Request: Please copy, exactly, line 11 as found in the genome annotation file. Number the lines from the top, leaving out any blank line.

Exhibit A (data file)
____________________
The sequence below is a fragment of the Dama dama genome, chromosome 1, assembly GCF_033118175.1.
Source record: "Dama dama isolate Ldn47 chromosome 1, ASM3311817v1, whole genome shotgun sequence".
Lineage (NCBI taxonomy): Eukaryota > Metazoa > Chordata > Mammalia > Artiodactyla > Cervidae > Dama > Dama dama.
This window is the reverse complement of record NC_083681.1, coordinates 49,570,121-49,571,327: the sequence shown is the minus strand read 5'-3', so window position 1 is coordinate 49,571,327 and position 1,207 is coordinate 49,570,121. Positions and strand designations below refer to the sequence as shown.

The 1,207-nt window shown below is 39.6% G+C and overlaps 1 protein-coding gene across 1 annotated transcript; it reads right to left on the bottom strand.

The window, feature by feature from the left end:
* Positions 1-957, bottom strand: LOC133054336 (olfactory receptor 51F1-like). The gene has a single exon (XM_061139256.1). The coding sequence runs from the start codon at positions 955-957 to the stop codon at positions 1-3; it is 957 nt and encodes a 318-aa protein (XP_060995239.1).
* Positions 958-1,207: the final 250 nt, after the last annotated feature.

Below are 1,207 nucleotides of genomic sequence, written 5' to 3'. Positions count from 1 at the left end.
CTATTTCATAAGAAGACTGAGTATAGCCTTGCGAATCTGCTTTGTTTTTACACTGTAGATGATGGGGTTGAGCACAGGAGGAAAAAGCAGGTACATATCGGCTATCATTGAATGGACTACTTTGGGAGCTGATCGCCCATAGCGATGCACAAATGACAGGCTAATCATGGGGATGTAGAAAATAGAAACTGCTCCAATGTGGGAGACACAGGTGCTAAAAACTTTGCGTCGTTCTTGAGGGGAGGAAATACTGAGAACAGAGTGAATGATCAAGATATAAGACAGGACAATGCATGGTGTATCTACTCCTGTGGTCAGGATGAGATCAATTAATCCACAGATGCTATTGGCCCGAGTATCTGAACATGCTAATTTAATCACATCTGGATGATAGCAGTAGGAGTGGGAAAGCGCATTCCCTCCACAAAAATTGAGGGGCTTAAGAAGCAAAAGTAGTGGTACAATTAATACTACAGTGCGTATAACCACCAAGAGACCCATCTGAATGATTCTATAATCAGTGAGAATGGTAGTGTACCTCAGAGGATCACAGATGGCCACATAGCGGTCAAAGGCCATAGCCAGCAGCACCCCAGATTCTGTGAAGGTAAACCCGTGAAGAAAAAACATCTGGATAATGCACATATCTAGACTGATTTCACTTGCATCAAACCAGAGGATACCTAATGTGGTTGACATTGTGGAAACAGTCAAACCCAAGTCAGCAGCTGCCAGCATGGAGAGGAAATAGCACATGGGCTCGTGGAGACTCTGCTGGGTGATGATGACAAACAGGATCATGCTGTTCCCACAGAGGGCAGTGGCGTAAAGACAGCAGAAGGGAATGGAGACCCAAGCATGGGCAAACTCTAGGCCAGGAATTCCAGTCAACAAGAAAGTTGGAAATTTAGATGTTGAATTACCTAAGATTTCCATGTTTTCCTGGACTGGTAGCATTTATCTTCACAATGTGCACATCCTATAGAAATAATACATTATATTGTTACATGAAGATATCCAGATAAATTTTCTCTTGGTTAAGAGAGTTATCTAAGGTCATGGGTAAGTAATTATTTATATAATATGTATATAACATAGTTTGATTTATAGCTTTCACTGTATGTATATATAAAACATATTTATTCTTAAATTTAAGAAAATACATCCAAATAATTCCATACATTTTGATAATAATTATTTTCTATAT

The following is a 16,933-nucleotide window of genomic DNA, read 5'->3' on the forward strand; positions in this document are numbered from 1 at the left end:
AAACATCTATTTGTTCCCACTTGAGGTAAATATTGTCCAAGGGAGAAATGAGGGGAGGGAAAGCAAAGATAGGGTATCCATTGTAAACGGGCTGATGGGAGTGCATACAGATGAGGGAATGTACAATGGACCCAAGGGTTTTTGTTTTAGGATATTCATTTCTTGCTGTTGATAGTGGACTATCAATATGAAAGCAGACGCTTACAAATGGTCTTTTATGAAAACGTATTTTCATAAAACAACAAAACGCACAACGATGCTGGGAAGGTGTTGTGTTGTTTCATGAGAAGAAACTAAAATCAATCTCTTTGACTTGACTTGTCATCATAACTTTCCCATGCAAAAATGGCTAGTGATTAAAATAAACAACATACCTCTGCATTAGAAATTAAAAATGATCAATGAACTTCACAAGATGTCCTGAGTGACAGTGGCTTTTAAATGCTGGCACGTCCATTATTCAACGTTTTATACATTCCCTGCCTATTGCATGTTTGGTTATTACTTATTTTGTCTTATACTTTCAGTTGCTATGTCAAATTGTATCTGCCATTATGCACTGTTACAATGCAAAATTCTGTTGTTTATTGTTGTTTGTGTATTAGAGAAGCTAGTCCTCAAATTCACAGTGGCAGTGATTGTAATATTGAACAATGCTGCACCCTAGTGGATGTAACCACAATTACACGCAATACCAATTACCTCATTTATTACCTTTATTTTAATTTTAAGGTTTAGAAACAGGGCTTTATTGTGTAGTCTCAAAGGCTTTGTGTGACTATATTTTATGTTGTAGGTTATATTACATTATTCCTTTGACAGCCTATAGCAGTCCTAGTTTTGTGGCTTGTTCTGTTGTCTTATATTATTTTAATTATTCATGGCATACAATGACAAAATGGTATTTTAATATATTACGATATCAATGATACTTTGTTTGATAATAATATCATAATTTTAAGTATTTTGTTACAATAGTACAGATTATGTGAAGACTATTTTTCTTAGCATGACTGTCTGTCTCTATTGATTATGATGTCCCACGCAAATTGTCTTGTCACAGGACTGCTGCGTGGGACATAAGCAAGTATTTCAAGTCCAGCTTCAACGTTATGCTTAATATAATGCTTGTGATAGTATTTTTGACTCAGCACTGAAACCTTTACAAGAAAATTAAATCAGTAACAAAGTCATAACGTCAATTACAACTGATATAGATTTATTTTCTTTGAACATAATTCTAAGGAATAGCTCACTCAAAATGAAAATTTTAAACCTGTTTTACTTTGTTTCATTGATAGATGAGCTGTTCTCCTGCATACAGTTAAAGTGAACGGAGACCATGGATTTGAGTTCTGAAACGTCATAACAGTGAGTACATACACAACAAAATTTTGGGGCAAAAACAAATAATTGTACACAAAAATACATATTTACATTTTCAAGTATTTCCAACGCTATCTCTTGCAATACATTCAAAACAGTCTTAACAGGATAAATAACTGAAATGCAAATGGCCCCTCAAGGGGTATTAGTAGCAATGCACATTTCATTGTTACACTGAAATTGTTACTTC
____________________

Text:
The following is a 16,933-nucleotide window of genomic DNA, read 5'->3' on the forward strand; positions in this document are numbered from 1 at the left end: